The country is seeing rising concern about its water security, with finance minister Enoch Godongwana announcing during his Budget Speech that R121bn would be spent over the medium term on water infrastructure.
According to the UN, governments need to work on average four times faster to meet Sustainable Development Goal (SDG) 6 on time - ensuring safely managed water and sanitation for everyone by 2030, "but this is not a situation that any single actor or group can solve”.
“An effective response to this is the water stewardship approach,” said Fiona Sutton, principal consultant at SRK Consulting.
Water stewardship provides a process for companies in mining and other sectors to work in cooperation with partners and stakeholders to manage their shared water resources. There are also useful best practice tools available, such as the International Water Stewardship Standard from the Alliance for Water Stewardship (AWS).
The AWS Standard offers a globally applicable framework for major water users to understand their catchment and their own water use and impacts, with practical guidance on how to effectively manage these impacts.
“The world’s water quality is increasingly degraded, increasing treatment costs and impacting the health of the ecosystem,” she said. “The value of the water stewardship concept is that it encourages a broad view of water management that extends beyond each stakeholder’s operational boundaries – and demands more active collaboration.”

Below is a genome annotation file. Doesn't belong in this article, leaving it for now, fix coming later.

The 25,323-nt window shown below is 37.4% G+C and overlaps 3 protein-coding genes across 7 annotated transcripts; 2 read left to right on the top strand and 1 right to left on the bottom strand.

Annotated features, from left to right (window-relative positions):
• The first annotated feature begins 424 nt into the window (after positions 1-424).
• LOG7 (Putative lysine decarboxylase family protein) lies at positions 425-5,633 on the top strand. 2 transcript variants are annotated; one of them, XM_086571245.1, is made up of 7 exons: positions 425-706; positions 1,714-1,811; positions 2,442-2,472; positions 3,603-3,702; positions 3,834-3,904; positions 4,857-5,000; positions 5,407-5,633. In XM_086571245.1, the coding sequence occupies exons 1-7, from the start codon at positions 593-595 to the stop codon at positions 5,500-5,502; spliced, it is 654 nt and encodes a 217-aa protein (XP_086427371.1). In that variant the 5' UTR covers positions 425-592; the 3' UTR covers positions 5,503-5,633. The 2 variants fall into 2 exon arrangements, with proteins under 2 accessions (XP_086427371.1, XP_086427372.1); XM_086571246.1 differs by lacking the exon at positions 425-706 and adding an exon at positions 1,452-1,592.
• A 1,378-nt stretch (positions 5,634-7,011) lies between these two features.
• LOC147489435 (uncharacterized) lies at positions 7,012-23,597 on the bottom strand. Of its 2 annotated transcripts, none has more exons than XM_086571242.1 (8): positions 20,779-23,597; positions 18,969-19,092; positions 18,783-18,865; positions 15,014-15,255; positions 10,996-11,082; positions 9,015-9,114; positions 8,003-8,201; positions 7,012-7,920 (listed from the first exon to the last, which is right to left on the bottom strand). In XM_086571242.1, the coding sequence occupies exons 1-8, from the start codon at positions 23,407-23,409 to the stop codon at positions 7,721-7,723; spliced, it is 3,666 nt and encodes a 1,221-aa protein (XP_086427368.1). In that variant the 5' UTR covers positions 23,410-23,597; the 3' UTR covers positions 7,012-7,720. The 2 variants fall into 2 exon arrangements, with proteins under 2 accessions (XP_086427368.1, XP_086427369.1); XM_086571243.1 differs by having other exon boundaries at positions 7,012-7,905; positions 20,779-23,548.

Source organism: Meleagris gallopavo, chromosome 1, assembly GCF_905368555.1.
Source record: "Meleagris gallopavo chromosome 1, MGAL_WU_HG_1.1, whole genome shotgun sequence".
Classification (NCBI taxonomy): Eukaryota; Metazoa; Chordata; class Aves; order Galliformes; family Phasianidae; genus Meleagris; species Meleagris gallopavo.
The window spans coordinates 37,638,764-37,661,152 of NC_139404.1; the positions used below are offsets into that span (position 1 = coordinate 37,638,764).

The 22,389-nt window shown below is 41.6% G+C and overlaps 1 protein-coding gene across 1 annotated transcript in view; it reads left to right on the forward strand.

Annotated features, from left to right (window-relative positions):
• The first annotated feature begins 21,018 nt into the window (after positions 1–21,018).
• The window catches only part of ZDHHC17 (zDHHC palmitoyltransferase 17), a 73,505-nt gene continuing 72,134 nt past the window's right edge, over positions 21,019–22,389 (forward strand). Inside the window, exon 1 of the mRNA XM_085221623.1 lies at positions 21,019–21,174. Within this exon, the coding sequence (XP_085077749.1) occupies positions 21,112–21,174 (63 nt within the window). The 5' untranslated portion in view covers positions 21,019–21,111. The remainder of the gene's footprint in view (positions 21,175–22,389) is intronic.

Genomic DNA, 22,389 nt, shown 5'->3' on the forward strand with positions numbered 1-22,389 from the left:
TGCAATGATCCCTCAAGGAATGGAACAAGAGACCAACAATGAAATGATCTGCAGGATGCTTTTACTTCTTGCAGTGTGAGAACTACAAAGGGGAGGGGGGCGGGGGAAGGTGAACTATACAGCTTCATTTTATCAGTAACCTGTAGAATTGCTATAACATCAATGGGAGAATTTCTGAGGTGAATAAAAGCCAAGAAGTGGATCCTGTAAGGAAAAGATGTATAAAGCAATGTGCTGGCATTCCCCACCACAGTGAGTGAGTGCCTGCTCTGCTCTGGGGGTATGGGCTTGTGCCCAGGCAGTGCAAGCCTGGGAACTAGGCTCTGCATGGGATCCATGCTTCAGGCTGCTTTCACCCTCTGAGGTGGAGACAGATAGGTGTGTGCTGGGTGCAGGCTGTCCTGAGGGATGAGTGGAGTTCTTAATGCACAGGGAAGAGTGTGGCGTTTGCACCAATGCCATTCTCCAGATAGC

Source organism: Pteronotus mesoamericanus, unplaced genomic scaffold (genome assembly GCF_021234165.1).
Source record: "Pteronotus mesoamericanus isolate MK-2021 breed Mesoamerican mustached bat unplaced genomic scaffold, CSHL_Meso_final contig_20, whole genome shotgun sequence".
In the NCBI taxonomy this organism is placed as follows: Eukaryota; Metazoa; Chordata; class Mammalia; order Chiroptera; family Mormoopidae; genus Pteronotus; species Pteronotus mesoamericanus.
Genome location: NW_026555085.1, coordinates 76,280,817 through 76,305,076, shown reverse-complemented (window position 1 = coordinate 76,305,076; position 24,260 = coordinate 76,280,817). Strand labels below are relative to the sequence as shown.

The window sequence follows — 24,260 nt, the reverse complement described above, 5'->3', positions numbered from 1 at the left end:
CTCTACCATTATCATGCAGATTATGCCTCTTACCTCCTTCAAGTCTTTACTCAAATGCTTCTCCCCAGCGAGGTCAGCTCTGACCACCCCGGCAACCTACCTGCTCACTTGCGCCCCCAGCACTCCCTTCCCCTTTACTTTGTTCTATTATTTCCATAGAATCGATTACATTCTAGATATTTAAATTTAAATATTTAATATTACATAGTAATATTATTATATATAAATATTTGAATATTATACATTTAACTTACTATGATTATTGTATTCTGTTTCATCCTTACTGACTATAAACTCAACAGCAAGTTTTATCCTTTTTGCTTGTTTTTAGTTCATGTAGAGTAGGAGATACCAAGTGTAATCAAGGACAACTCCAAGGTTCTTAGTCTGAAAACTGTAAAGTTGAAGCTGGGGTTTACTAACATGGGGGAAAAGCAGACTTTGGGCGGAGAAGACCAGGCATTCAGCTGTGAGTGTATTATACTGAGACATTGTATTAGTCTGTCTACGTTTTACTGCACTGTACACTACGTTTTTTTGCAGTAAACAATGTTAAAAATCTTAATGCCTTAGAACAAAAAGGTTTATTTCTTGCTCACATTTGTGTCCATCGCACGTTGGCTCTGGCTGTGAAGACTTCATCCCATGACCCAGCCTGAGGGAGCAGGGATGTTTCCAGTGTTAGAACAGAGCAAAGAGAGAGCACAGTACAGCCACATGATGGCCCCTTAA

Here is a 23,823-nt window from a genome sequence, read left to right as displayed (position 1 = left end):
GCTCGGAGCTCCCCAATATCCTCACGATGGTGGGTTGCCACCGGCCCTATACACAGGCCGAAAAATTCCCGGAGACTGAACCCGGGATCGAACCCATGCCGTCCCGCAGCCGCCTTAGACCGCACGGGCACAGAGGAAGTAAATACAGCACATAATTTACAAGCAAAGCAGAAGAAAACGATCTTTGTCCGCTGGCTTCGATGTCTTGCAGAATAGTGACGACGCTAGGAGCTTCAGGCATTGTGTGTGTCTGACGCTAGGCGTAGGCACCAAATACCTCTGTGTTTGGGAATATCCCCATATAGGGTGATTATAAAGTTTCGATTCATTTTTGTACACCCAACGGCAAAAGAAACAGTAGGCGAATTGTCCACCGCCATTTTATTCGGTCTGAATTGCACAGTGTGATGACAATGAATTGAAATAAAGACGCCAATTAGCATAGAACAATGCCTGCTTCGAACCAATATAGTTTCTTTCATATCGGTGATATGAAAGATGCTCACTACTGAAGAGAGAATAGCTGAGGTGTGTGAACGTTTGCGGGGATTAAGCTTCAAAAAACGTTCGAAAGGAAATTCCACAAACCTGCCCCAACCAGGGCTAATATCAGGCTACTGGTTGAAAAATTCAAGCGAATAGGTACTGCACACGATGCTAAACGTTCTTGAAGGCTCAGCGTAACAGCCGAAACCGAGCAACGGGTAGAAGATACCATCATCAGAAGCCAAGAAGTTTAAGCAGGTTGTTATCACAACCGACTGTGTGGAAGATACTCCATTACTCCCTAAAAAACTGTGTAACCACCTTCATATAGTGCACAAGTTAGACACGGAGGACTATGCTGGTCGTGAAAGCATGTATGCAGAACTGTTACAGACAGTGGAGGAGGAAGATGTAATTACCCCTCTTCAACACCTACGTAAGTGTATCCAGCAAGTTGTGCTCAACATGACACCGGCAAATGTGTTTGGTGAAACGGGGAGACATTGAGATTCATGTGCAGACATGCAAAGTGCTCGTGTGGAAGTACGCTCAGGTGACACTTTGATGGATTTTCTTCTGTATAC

Sutton highlighted that water management had become a key risk for industries like mining, with consulting firm EY rating water as the leading environmental, social and governance (ESG) risk in mining for 2023.
Another aspect of water management which is going to require more attention is the level of support and training in rural water supply, according to Gert Nel, principal hydrogeologist and partner at SRK Consulting.
“These rural supply points cannot be reached through bulk water supply systems and require more support to keep their stand-alone water systems running,” said Nel. “For example, a school will be supplied with a borehole and water treatment system, but there is seldom any backup support or funding to ensure that these initiatives are sustainable.”
He noted that water supply tenders for these kinds of projects will need to include aspects such as training, awareness raising, mentoring and on-going support.
This is an urgent requirement to prevent rural supply points from breaking down – and putting schoolchildren and community members at risk of contracting water-borne diseases.